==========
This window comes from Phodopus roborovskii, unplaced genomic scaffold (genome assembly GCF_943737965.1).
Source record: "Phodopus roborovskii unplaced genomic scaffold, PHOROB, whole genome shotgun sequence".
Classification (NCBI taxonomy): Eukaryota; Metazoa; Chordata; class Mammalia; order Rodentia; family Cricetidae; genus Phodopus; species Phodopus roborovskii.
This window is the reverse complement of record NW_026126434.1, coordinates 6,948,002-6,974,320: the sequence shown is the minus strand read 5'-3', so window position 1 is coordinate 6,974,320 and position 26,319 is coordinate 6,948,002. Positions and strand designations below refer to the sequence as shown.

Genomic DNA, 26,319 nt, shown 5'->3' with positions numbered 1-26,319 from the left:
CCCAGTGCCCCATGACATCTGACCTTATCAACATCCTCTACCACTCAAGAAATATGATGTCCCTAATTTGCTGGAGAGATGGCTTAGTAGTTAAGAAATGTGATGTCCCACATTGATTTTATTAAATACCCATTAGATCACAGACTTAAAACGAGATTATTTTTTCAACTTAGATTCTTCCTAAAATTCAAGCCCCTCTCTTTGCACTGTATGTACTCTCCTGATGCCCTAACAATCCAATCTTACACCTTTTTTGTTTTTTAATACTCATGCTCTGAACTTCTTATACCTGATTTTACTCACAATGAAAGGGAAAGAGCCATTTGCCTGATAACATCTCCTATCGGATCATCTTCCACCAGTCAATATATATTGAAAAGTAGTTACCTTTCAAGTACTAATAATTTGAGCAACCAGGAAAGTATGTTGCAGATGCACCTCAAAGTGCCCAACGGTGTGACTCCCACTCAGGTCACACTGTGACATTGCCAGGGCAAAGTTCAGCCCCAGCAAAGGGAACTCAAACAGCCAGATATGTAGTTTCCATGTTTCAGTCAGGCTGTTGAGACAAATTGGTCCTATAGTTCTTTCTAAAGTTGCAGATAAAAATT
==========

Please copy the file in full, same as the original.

This window comes from Phodopus roborovskii, unplaced genomic scaffold (genome assembly GCF_943737965.1).
Source record: "Phodopus roborovskii unplaced genomic scaffold, PHOROB, whole genome shotgun sequence".
Classification (NCBI taxonomy): Eukaryota; Metazoa; Chordata; class Mammalia; order Rodentia; family Cricetidae; genus Phodopus; species Phodopus roborovskii.
This window is the reverse complement of record NW_026126434.1, coordinates 6,948,002-6,974,320: the sequence shown is the minus strand read 5'-3', so window position 1 is coordinate 6,974,320 and position 26,319 is coordinate 6,948,002. Positions and strand designations below refer to the sequence as shown.

Genomic DNA, 26,319 nt, shown 5'->3' with positions numbered 1-26,319 from the left:
CCCAGTGCCCCATGACATCTGACCTTATCAACATCCTCTACCACTCAAGAAATATGATGTCCCTAATTTGCTGGAGAGATGGCTTAGTAGTTAAGAAATGTGATGTCCCACATTGATTTTATTAAATACCCATTAGATCACAGACTTAAAACGAGATTATTTTTTCAACTTAGATTCTTCCTAAAATTCAAGCCCCTCTCTTTGCACTGTATGTACTCTCCTGATGCCCTAACAATCCAATCTTACACCTTTTTTGTTTTTTAATACTCATGCTCTGAACTTCTTATACCTGATTTTACTCACAATGAAAGGGAAAGAGCCATTTGCCTGATAACATCTCCTATCGGATCATCTTCCACCAGTCAATATATATTGAAAAGTAGTTACCTTTCAAGTACTAATAATTTGAGCAACCAGGAAAGTATGTTGCAGATGCACCTCAAAGTGCCCAACGGTGTGACTCCCACTCAGGTCACACTGTGACATTGCCAGGGCAAAGTTCAGCCCCAGCAAAGGGAACTCAAACAGCCAGATATGTAGTTTCCATGTTTCAGTCAGGCTGTTGAGACAAATTGGTCCTATAGTTCTTTCTAAAGTTGCAGATAAAAATT